Indicate by check mark if disclosure of delinquent filers pursuant to Item 405 of Regulation S-K is not contained herein, and will not be contained, to the best of registrant’s knowledge, in definitive proxy or information statements incorporated by reference in Part III of this Form 10-K or any amendment to this Form 10-K. ☐

 

Indicate by check mark whether the registrant is a large accelerated filer, an accelerated filer, a non-accelerated filer, a smaller reporting company, or an emerging growth company. See definitions of “large accelerated filer,” “accelerated filer,” “smaller reporting company” and “emerging growth company” in Rule 12b-2 of the Exchange Act. (Check one):

 

Large accelerated filer ☐

 

Accelerated filer ☒

 

Non-accelerated filer ☐

 

Smaller reporting company ☒

             
           

Emerging growth company ☐

 

If an emerging growth company, indicate by check mark if the registrant has elected not to use the extended transition period for complying with any new or revised financial accounting standards provided pursuant to Section 13(a) of the Exchange Act. ☐

 

Indicate by check mark whether the registrant is a shell company (as defined in Rule 12b-2 of the Exchange Act).   Yes  ☐       No  ☒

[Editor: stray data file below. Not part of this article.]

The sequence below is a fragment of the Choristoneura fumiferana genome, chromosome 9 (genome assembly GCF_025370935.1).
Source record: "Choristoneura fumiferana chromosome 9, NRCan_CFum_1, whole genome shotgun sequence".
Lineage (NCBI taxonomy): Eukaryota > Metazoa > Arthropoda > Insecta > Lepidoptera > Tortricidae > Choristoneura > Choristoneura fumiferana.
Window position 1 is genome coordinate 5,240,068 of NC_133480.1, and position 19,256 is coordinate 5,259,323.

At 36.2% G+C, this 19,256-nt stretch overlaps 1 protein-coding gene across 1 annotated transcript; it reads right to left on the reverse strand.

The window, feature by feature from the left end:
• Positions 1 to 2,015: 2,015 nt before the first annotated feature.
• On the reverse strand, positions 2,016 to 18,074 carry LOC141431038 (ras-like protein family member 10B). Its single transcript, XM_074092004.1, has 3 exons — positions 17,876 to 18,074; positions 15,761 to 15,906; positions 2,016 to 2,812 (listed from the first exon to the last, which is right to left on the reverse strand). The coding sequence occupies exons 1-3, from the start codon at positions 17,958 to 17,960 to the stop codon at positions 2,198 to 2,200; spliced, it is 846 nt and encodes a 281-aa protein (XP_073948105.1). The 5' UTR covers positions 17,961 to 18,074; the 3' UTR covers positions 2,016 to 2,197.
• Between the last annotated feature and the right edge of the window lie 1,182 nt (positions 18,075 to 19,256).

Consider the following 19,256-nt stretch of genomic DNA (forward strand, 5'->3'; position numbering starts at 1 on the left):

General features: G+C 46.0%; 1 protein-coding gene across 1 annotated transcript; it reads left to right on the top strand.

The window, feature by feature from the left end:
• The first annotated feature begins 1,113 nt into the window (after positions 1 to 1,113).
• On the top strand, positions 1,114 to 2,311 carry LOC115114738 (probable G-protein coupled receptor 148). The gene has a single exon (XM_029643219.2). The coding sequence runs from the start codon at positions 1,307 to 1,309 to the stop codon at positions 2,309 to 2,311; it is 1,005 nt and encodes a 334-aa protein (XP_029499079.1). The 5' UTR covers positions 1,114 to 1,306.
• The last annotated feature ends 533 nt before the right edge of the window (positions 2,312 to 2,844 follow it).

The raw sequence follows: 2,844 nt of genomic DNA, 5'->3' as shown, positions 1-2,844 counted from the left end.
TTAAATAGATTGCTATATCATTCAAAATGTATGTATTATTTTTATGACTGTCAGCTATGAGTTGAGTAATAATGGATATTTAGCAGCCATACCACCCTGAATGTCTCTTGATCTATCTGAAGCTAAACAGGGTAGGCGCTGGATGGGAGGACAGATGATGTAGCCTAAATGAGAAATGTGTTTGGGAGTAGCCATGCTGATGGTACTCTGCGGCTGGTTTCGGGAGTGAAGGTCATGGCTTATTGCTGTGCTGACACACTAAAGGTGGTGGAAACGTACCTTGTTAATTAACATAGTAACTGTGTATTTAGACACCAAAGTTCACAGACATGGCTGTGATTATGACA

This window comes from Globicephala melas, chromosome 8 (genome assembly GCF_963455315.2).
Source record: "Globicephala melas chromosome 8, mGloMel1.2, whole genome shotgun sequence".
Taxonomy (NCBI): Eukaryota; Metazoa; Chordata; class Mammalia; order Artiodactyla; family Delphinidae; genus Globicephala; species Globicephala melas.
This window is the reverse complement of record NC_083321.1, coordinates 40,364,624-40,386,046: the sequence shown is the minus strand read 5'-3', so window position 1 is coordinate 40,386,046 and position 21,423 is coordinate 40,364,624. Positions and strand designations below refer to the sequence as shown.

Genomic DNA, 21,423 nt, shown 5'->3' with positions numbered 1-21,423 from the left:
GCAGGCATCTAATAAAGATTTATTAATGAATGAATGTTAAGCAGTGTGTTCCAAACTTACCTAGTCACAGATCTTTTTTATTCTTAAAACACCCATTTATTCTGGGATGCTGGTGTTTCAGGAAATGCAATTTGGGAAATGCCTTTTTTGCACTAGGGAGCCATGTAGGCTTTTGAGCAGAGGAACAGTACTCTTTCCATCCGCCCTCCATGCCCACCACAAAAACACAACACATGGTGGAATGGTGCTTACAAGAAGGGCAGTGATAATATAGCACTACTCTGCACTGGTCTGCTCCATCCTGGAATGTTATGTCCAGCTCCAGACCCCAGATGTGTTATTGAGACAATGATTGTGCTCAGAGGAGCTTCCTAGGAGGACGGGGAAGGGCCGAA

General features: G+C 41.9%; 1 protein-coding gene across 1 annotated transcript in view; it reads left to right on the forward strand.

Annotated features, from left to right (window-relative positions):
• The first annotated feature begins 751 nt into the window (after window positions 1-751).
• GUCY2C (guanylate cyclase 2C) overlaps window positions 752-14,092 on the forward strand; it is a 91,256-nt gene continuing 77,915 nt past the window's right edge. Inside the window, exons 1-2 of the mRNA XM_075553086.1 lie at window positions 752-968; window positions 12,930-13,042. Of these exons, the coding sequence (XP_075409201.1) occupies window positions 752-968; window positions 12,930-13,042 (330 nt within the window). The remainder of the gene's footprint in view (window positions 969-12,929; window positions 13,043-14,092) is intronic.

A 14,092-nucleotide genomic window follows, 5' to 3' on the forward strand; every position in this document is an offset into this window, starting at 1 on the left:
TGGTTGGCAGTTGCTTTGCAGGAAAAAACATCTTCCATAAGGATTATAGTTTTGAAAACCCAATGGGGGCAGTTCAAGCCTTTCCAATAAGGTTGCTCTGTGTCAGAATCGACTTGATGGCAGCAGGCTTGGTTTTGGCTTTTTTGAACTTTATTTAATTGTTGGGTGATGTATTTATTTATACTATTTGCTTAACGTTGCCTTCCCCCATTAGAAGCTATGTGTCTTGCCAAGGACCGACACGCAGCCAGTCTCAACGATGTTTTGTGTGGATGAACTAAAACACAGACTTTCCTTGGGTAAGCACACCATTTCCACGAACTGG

As of June 30, 2018, the last business day of the Registrant’s most recently completed second fiscal quarter, the aggregate market value of the registrant’s common stock held by non-affiliates of the registrant, based upon the closing price of $22.30 per share of the registrant’s common stock as reported by the NASDAQ, was approximately $157 million. As of February 26, 2019, there were 8,195,459 shares of common stock outstanding.

 

DOCUMENTS INCORPORATED BY REFERENCE

 

Portions of the registrant’s Proxy Statement for the Annual Meeting of Shareholders will be filed with the Commission within 120 days after the end of the Registrant’s 2018 fiscal year end and are incorporated by reference into Part III of this report.

 

 



 

 

 

 

EXPLANATORY NOTE